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View Full Version : Soft reflected vegetation, leaves - hint



Sanchon
03-20-2015, 07:58 PM
I noticed that many of lightwavers and companies who makes vegetation objects for Lightwave using soft reflection for leaves but in the worst form. Soft ray-tracing for leaves, especially with instances ( grass, trees ) can be very slowly.

Here is a tip for make it much faster :

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As you see - Reflection Options for leaves is set to Backdrop Only. The fasted method of reflection - without raytracing. You can occluded it with occlusion node. I prefer occlusion node from Denis Pontonnier's DPkit, because you can drive quality independend from main shading samples :

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Angle : how much sharp reflection will be on the leaves

Very fast rendering for soft reflection on the leaves, grass without noticeable quality drop.

jwiede
03-20-2015, 08:25 PM
Seems like we could really use a "fast, very blurry reflection shading" option in std materials. Essentially the same as what we already have, but with reflection driven by simplified Schlick's + AmbOcc (as in your node flow) as an alternative to the ray-traced reflection models. Building by nodes obviously works, but seems like having it pre-configured as a "fastpath" setup would allow greater overall optimization capabilities (and allow avoid nodes altogether in many cases).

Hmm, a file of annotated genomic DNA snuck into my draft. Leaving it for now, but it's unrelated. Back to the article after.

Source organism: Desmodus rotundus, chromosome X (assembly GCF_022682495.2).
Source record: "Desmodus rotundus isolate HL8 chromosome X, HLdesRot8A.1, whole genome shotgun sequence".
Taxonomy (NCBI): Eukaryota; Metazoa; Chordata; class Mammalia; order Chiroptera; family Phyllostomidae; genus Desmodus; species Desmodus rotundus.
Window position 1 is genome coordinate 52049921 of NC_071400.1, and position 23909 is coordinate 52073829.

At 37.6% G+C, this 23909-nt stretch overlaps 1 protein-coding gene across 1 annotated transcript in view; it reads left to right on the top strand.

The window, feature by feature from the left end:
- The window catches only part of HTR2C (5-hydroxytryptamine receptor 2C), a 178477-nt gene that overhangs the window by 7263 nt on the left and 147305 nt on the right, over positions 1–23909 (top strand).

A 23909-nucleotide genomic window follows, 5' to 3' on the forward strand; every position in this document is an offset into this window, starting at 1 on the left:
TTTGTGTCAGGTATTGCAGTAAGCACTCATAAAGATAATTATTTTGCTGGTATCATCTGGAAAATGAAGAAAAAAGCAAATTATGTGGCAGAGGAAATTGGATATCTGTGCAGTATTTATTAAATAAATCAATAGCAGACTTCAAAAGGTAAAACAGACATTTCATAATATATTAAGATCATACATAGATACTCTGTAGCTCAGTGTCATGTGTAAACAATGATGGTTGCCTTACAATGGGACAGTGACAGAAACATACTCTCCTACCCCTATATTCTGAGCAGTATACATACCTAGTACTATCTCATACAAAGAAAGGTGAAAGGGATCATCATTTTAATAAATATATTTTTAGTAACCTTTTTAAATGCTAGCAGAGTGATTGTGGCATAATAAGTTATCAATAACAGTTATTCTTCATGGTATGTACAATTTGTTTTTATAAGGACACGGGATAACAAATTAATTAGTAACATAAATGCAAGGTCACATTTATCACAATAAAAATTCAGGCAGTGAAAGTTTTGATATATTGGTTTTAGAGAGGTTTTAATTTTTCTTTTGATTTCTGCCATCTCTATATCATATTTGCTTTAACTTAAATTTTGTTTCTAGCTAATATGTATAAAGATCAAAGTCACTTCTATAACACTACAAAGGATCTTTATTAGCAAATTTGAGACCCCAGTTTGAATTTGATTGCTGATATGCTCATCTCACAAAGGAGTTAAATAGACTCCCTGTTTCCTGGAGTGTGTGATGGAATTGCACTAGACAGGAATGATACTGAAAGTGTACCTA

Put another way, if users wind up adding something like the above via nodes to most non-metallic surfaces in a render, seems easier just to offer it as a fundamental surface reflection option in the first place. For many non-complex surfaces, doing so would eliminate need for diving into nodes at all.

Just a thought.

vonpietro
03-20-2015, 09:43 PM
Do you have an example? and render times maybe? =)

djwaterman
03-21-2015, 01:04 AM
Can you explain the normal map going into a phong shader and then into the specular shading? Likewise I'm not understanding a normal map going into the ambient occlusion node (although there is a place for it so it must be legit), I guess I'm also confused by the use of ambient occlusion into reflection, not critiquing it at all, just intrigued by the thinking process behind it. I'd like to adopt some of this into my own surfaces, but I hope for a little explanation of some of the thinking involved.

Sanchon
03-21-2015, 02:11 AM
I will explained it deeper soon with examples.

jasonwestmas
03-21-2015, 08:35 AM
It appears the logic of this setup is to use specular and diffuse models for most of the blurry shading. Then using fresnel, occusion and a simple normal map to regulate the strength and curvature of the reflection. Using backdrop simplifies the reflection of course to just add in some simple accents where it counts.

Very interesting stylization perhaps.

erikals
03-21-2015, 04:33 PM
looks nice, would you know how does it compare to this one... ?
http://forums.newtek.com/showthread.php?123357-Nodes-and-translucency-again&p=1211421&viewfull=1#post1211421

Shiny_Mike
03-21-2015, 07:02 PM
looks nice, would you know how does it compare to this one... ?
http://forums.newtek.com/showthread.php?123357-Nodes-and-translucency-again&p=1211421&viewfull=1#post1211421

I've tried Pavlov's trick in that thread of using a sky colored dome (Spec only) for fake refl on leaves, fast and works really well. Haven't tried it with DP Sky light, but would probably work nicely, maybe even faster?